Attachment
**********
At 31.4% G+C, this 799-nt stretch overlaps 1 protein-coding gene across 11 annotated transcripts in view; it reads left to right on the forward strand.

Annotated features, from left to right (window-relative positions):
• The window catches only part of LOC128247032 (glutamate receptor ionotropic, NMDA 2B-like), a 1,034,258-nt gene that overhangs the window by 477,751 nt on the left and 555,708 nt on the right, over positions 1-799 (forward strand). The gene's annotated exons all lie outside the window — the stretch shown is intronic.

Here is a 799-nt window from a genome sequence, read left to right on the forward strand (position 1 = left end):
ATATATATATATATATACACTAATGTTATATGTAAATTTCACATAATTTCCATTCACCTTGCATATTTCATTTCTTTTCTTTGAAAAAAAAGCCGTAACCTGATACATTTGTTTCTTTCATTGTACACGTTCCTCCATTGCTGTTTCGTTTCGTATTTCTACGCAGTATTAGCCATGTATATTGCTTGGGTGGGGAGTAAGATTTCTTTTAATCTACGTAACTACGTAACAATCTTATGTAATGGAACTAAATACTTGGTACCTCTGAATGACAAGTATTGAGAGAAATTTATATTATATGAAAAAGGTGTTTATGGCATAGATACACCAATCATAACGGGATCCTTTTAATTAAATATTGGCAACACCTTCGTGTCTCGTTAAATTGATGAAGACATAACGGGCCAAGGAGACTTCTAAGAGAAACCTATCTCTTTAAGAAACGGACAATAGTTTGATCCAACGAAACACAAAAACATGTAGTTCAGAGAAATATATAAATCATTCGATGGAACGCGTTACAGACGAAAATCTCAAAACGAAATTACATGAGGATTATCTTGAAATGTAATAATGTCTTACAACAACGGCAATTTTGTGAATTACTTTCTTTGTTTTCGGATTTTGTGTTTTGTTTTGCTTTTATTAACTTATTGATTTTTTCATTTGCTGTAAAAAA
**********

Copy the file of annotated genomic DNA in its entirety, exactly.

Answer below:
At 31.4% G+C, this 799-nt stretch overlaps 1 protein-coding gene across 11 annotated transcripts in view; it reads left to right on the forward strand.

Annotated features, from left to right (window-relative positions):
• The window catches only part of LOC128247032 (glutamate receptor ionotropic, NMDA 2B-like), a 1,034,258-nt gene that overhangs the window by 477,751 nt on the left and 555,708 nt on the right, over positions 1-799 (forward strand). The gene's annotated exons all lie outside the window — the stretch shown is intronic.

Here is a 799-nt window from a genome sequence, read left to right on the forward strand (position 1 = left end):
ATATATATATATATATACACTAATGTTATATGTAAATTTCACATAATTTCCATTCACCTTGCATATTTCATTTCTTTTCTTTGAAAAAAAAGCCGTAACCTGATACATTTGTTTCTTTCATTGTACACGTTCCTCCATTGCTGTTTCGTTTCGTATTTCTACGCAGTATTAGCCATGTATATTGCTTGGGTGGGGAGTAAGATTTCTTTTAATCTACGTAACTACGTAACAATCTTATGTAATGGAACTAAATACTTGGTACCTCTGAATGACAAGTATTGAGAGAAATTTATATTATATGAAAAAGGTGTTTATGGCATAGATACACCAATCATAACGGGATCCTTTTAATTAAATATTGGCAACACCTTCGTGTCTCGTTAAATTGATGAAGACATAACGGGCCAAGGAGACTTCTAAGAGAAACCTATCTCTTTAAGAAACGGACAATAGTTTGATCCAACGAAACACAAAAACATGTAGTTCAGAGAAATATATAAATCATTCGATGGAACGCGTTACAGACGAAAATCTCAAAACGAAATTACATGAGGATTATCTTGAAATGTAATAATGTCTTACAACAACGGCAATTTTGTGAATTACTTTCTTTGTTTTCGGATTTTGTGTTTTGTTTTGCTTTTATTAACTTATTGATTTTTTCATTTGCTGTAAAAAA